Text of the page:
So, as tourist-consumers, we should ensure that we spend plenty and generously in the places we visit. We should favour ecologically sound destinations, lodgings and activities and we should find out about the local sustainability issues and engage appropriately with them.
Which brings me to this morning. My wife and I took a “birding” walk up behind our hotel at Baga Bridge – a walk which promised a shaded narrow trail with over 30 species of birds to be seen in a variety of habitats, Much to our shock, upon reaching the ridge of the hill we saw that a wide swathe of the woodland had been cleared for a road, with the undergrowth on either side having been burned. The road clearing stretched all along the ridge for a couple of km at least. As we were taking this in we were approached by a group of local people who explained to us that they were campaigning against the road which had been built on government land. They passionately described how they, and their parents before them, would visit this site and collect the cashew nuts to be turned into liquor and that the burning had killed many of the trees and displaced the birds.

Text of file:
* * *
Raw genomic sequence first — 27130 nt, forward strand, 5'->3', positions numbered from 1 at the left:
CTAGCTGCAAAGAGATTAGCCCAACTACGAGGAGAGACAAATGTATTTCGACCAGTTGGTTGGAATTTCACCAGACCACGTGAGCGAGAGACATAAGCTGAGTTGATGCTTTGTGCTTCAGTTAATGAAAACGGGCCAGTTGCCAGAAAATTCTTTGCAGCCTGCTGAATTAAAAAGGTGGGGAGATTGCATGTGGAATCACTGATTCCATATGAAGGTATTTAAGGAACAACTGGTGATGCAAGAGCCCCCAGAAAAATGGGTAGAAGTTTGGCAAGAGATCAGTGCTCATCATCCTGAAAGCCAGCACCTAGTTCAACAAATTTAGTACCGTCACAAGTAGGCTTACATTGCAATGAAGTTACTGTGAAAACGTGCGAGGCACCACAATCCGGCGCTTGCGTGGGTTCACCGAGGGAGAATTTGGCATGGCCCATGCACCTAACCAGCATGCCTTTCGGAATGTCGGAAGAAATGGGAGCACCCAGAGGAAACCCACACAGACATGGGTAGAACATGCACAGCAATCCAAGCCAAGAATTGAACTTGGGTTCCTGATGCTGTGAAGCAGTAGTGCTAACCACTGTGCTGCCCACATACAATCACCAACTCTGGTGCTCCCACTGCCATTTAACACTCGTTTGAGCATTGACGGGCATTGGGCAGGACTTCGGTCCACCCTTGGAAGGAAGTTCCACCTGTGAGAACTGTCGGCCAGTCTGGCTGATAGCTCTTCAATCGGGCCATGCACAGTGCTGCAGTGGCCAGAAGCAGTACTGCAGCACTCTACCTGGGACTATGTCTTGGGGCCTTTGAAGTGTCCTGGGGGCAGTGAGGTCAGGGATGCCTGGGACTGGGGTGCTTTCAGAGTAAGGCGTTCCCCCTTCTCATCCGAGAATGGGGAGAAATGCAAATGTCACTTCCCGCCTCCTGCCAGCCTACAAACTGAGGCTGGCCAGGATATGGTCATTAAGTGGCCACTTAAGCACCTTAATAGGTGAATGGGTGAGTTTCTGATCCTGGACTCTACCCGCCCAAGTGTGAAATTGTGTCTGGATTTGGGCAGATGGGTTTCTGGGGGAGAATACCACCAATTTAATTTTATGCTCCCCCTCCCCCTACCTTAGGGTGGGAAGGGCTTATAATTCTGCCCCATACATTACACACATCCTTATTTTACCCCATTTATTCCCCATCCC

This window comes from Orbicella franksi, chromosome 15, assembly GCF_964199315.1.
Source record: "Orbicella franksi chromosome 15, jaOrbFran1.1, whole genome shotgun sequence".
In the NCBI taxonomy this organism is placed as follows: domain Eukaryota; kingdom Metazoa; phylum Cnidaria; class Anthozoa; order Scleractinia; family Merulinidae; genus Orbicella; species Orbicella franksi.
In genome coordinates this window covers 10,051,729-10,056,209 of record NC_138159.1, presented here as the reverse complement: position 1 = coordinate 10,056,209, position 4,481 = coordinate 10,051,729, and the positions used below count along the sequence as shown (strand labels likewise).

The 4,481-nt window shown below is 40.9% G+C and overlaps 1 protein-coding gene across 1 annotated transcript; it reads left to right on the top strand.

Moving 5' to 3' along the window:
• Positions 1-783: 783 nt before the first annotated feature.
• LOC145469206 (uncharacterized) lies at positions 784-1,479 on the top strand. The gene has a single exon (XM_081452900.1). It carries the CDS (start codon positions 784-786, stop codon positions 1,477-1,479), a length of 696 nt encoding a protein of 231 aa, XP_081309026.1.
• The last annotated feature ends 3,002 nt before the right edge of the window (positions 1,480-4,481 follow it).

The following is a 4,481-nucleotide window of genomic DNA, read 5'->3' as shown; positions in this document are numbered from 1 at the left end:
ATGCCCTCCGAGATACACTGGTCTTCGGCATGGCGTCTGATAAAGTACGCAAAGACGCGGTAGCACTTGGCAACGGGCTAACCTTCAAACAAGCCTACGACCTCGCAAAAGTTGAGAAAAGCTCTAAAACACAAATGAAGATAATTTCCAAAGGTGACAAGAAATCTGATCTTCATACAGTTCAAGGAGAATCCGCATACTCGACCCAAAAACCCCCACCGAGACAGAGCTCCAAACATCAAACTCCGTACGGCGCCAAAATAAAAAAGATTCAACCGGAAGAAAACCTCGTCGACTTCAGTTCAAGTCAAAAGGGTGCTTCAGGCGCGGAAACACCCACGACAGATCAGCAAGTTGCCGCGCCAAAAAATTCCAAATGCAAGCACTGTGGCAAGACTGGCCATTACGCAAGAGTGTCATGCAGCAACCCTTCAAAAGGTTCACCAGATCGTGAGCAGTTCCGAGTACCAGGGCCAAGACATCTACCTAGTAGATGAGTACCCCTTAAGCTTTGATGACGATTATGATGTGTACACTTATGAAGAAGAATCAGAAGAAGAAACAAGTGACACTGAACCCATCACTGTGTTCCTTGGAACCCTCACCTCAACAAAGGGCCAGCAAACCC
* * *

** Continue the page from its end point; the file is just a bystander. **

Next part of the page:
These concerned citizens were in the process of taking the case to the High Court to get the road stopped and asked if we would be willing to give them a few sentences on a video – unscripted – to say why we were on the hill and what we thought of the clearing, which they could use as evidence in Court. Of course, we did so without hesitation. They also took pictures of the birding guide by Peter North that marked the path, as evidence that this was a special place recognised by visitors from the UK.